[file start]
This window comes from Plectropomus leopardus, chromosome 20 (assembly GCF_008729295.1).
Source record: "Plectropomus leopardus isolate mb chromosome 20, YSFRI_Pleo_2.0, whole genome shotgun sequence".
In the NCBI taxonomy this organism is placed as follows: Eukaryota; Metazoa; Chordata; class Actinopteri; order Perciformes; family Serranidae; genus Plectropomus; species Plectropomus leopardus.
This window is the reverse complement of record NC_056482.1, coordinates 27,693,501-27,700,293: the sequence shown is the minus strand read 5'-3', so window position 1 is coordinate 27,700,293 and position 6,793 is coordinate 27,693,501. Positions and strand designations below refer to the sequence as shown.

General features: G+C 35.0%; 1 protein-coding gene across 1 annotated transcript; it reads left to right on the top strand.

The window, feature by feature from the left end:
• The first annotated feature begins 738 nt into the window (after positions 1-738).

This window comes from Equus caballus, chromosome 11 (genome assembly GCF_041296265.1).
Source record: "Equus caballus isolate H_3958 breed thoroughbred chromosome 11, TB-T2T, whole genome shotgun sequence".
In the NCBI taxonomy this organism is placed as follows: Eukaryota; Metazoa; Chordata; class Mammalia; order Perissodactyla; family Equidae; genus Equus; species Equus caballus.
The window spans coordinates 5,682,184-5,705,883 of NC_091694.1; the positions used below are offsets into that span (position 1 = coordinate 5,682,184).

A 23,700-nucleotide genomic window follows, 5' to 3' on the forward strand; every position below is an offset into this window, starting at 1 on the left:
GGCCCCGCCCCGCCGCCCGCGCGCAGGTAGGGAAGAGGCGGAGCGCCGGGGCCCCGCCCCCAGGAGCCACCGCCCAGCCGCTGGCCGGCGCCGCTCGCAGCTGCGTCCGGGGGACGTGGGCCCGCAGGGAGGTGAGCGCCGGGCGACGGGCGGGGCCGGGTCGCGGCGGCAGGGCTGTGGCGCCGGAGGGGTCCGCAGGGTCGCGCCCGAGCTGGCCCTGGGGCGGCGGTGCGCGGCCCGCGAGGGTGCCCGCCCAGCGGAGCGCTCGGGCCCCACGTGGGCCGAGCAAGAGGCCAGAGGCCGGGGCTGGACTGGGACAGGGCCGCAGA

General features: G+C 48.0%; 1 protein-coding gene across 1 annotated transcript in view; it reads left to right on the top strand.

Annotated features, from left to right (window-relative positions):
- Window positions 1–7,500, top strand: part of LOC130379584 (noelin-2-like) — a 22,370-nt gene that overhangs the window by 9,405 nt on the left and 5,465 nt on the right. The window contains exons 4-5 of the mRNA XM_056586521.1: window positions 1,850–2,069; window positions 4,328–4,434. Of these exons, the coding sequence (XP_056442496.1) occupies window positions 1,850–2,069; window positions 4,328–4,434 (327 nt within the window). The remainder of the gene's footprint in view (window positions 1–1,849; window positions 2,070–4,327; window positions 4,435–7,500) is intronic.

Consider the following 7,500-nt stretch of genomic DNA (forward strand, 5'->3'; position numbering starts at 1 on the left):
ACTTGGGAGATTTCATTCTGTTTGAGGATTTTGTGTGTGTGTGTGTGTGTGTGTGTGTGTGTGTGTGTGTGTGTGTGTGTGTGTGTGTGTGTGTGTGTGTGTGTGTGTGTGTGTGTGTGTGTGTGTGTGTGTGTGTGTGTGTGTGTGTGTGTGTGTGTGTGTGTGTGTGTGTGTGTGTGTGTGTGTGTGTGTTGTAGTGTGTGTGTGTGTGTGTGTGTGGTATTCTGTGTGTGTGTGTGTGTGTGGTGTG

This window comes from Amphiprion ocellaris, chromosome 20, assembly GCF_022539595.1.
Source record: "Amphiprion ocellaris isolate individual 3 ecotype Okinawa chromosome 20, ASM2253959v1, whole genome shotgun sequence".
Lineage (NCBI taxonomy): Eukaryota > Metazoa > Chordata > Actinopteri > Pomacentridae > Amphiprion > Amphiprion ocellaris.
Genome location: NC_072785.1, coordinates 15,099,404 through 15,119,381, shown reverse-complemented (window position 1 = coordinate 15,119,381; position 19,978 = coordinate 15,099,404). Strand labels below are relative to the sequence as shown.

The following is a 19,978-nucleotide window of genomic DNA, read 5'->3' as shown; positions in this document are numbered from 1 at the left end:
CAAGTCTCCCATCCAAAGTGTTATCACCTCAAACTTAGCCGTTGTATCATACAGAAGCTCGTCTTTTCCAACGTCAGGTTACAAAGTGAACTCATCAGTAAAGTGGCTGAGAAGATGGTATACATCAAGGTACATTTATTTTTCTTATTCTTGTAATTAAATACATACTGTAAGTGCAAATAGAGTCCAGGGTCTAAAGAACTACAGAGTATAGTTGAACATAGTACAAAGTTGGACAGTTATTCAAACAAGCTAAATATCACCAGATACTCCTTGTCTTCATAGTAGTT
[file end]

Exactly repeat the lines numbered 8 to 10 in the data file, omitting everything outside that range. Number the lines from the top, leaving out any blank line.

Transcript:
This window comes from Equus caballus, chromosome 11 (genome assembly GCF_041296265.1).
Source record: "Equus caballus isolate H_3958 breed thoroughbred chromosome 11, TB-T2T, whole genome shotgun sequence".
In the NCBI taxonomy this organism is placed as follows: Eukaryota; Metazoa; Chordata; class Mammalia; order Perissodactyla; family Equidae; genus Equus; species Equus caballus.